"How can you be barefoot and be in a shoe?"
"Does that mean you're not supposed to wear socks with them?".
The term 'barefoot shoes' was destined to confuse. Let's unconfuse it...
Barefoot shoes are designed to mimic being barefoot without compromising on protecting your feet from the environment. Check out our Ultimate Guide To Barefoot Shoes if your new to the world of barefoot shoes.
They're shoes but with all the 'extra stuff' taken away.
Okay, so how much stuff needs to be taken away for a shoe to be considered 'barefoot'?
Here's a breakdown of what makes a shoe barefoot.
*before diving in, there's a difference between barefoot shoes and minimalist shoes.
1. Zero Drop
Traditionally designed shoes position your heels ~12-16mm (just over half an inch) higher than your toes creating a downwards slope.
The distance from the bottom of the slope to the top is what is called the 'drop'.
In contrast, zero drop shoes have no slope. No difference in height between the heels and toes. No 'drop'.
Instead, the entire foot sits level with the ground in the most natural and stable position, just like being barefoot.
This is sometimes called the 'heel-to-toe drop'.
2. Wide Toe Box
This is what makes barefoot shoes look different from modern shoes.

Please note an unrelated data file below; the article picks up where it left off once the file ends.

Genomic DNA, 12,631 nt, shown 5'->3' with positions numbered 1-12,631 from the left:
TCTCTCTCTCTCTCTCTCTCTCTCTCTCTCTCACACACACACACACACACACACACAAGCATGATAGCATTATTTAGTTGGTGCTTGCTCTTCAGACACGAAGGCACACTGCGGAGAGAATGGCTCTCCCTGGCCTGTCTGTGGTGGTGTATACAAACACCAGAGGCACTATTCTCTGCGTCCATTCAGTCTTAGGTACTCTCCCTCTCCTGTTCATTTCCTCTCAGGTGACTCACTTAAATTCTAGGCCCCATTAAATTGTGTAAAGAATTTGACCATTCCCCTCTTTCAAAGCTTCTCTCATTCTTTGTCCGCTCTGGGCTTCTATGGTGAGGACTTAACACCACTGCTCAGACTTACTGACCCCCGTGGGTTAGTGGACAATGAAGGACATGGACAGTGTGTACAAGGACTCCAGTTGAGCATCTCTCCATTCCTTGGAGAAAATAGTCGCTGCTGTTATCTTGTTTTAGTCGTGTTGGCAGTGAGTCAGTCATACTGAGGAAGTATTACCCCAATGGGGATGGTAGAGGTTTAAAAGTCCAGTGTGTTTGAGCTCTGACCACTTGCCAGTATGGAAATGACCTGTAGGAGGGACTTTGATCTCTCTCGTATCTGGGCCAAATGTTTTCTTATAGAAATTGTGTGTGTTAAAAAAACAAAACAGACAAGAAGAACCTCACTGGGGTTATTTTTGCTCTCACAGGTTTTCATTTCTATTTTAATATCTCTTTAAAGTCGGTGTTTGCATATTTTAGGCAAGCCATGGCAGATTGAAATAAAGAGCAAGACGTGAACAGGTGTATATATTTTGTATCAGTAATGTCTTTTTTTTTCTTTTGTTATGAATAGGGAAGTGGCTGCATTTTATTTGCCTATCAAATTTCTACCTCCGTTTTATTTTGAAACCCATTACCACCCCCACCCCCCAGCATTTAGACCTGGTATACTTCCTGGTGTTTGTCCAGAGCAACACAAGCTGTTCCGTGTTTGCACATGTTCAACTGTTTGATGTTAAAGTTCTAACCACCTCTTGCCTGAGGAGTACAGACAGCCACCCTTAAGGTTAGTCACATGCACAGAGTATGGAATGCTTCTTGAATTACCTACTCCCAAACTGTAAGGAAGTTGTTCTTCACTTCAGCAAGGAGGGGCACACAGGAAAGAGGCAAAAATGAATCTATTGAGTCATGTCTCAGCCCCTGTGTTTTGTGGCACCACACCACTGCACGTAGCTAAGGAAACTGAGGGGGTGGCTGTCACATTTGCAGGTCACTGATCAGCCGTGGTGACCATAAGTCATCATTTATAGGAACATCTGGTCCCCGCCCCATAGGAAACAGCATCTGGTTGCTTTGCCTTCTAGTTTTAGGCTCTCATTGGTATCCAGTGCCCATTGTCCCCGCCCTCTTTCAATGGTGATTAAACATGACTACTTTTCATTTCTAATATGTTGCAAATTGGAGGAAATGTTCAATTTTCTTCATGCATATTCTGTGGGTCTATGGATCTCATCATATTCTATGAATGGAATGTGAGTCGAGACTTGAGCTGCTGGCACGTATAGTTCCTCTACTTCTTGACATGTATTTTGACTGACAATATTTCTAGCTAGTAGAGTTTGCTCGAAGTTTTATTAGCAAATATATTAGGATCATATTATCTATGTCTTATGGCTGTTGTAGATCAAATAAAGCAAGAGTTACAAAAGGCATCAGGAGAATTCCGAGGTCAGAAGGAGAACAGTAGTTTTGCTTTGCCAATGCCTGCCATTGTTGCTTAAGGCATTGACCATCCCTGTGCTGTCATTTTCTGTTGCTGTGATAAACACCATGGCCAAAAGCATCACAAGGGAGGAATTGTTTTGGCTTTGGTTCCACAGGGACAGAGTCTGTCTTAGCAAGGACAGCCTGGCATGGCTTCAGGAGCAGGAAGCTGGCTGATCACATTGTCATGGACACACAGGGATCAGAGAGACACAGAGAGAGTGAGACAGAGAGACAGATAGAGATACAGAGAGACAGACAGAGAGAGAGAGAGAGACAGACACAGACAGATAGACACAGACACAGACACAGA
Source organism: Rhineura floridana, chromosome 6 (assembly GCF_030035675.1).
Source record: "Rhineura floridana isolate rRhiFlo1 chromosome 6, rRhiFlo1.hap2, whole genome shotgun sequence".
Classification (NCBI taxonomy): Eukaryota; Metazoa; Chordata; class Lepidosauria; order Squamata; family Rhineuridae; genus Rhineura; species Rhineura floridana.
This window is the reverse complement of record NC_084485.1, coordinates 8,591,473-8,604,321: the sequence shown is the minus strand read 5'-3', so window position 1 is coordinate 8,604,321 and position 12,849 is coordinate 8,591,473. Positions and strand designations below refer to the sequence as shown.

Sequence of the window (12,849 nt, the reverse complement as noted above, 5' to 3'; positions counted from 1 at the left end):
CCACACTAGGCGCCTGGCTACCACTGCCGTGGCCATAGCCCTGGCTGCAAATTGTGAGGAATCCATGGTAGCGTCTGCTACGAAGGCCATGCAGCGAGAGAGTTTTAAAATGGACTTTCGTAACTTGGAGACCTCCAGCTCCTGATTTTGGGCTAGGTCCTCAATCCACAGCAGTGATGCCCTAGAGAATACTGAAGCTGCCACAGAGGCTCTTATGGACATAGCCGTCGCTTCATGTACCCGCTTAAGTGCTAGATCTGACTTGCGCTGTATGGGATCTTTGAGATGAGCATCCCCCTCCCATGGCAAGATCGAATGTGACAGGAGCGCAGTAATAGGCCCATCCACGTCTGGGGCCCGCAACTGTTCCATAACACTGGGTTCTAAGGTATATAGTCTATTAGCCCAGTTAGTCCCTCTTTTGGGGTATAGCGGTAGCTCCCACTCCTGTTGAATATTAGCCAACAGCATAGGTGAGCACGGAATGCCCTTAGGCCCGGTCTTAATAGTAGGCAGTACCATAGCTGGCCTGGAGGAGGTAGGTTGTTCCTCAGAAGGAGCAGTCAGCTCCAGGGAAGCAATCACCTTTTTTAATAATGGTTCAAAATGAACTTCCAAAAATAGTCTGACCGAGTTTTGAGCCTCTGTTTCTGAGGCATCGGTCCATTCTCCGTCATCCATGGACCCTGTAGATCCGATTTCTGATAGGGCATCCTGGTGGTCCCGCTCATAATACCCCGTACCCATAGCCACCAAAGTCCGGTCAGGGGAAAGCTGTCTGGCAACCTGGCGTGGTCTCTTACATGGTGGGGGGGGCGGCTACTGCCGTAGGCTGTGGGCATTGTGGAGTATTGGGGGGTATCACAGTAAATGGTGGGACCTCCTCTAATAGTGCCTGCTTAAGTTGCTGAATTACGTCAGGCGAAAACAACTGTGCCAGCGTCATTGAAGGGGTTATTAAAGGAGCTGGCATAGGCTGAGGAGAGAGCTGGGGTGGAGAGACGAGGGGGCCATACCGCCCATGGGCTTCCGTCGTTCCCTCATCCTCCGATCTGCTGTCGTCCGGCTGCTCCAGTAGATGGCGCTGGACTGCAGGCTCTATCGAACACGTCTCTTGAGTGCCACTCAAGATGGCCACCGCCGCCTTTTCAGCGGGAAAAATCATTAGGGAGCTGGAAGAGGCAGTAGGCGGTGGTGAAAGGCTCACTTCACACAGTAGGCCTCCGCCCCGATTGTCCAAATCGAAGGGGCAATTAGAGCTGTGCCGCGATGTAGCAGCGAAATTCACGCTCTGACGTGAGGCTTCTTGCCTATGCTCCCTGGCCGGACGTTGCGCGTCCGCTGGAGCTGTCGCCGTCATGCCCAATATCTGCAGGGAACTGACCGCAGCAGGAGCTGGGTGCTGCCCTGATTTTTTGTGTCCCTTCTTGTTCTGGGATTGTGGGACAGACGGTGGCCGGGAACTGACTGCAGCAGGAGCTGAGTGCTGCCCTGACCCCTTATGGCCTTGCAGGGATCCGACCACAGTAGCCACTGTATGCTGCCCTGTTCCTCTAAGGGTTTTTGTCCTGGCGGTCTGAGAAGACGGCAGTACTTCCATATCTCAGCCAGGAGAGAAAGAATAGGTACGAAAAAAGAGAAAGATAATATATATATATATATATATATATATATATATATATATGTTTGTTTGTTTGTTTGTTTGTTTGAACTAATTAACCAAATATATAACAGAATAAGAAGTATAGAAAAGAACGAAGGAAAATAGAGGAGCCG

Instead of being tapered around the toes to create a slim look, barefoot shoes do the opposite and go wider.
A wider toe box allows your toes to spread naturally, giving your whole foot enough room to expand and retract inside the shoe under pressure.
3. Low Stack Height
Imagine every part of your shoe that is between your foot and ground. That is what is called the 'stack' and when you measure its height, you get the 'stack height' of the shoe.
A barefoot shoe aims to make the stack height as small as possible. This means that barefoot shoes have a very thin sole that is very flexible and give you great 'ground feel'.
In general, anything below 10mm (0.4 inches) is considered thin enough.
4. No Stability Or Motion Control Devices
Anything that 'does the work' for you is removed.
Remember, the aim of a barefoot shoe is to help you to move naturally and build strength and flexibility in your feet.
These include arch support, insoles, ankle support, extra padding, cushioning, and orthotics.